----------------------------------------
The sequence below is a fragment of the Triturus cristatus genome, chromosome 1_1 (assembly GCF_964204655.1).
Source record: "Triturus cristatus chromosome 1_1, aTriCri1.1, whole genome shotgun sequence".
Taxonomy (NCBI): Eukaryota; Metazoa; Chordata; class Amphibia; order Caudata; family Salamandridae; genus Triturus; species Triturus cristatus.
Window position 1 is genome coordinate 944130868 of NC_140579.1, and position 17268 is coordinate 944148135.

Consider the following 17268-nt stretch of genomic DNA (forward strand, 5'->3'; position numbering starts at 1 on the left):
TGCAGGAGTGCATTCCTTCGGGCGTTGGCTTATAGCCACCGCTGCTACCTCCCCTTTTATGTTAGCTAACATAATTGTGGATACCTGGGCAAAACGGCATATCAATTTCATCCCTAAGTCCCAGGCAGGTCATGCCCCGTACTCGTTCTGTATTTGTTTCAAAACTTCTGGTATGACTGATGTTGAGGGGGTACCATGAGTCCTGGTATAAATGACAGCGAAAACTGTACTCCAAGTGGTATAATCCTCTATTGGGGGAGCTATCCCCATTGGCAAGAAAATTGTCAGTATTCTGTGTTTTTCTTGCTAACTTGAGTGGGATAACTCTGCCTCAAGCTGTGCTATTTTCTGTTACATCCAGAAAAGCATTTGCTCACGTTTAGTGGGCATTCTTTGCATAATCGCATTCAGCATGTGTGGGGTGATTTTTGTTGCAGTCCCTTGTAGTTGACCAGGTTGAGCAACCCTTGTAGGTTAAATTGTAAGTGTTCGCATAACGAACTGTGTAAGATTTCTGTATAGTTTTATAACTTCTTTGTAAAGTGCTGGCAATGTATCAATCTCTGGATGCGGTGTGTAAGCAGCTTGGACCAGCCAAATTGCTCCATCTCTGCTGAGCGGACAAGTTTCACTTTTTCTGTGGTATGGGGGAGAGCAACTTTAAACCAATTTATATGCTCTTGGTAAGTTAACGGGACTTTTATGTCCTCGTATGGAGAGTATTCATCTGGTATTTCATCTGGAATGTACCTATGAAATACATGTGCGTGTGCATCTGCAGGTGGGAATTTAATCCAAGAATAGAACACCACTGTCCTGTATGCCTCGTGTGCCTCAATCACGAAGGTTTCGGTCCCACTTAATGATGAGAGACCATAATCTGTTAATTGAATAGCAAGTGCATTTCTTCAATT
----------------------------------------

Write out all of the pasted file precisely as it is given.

The sequence below is a fragment of the Triturus cristatus genome, chromosome 1_1 (assembly GCF_964204655.1).
Source record: "Triturus cristatus chromosome 1_1, aTriCri1.1, whole genome shotgun sequence".
Taxonomy (NCBI): Eukaryota; Metazoa; Chordata; class Amphibia; order Caudata; family Salamandridae; genus Triturus; species Triturus cristatus.
Window position 1 is genome coordinate 944130868 of NC_140579.1, and position 17268 is coordinate 944148135.

Consider the following 17268-nt stretch of genomic DNA (forward strand, 5'->3'; position numbering starts at 1 on the left):
TGCAGGAGTGCATTCCTTCGGGCGTTGGCTTATAGCCACCGCTGCTACCTCCCCTTTTATGTTAGCTAACATAATTGTGGATACCTGGGCAAAACGGCATATCAATTTCATCCCTAAGTCCCAGGCAGGTCATGCCCCGTACTCGTTCTGTATTTGTTTCAAAACTTCTGGTATGACTGATGTTGAGGGGGTACCATGAGTCCTGGTATAAATGACAGCGAAAACTGTACTCCAAGTGGTATAATCCTCTATTGGGGGAGCTATCCCCATTGGCAAGAAAATTGTCAGTATTCTGTGTTTTTCTTGCTAACTTGAGTGGGATAACTCTGCCTCAAGCTGTGCTATTTTCTGTTACATCCAGAAAAGCATTTGCTCACGTTTAGTGGGCATTCTTTGCATAATCGCATTCAGCATGTGTGGGGTGATTTTTGTTGCAGTCCCTTGTAGTTGACCAGGTTGAGCAACCCTTGTAGGTTAAATTGTAAGTGTTCGCATAACGAACTGTGTAAGATTTCTGTATAGTTTTATAACTTCTTTGTAAAGTGCTGGCAATGTATCAATCTCTGGATGCGGTGTGTAAGCAGCTTGGACCAGCCAAATTGCTCCATCTCTGCTGAGCGGACAAGTTTCACTTTTTCTGTGGTATGGGGGAGAGCAACTTTAAACCAATTTATATGCTCTTGGTAAGTTAACGGGACTTTTATGTCCTCGTATGGAGAGTATTCATCTGGTATTTCATCTGGAATGTACCTATGAAATACATGTGCGTGTGCATCTGCAGGTGGGAATTTAATCCAAGAATAGAACACCACTGTCCTGTATGCCTCGTGTGCCTCAATCACGAAGGTTTCGGTCCCACTTAATGATGAGAGACCATAATCTGTTAATTGAATAGCAAGTGCATTTCTTCAATT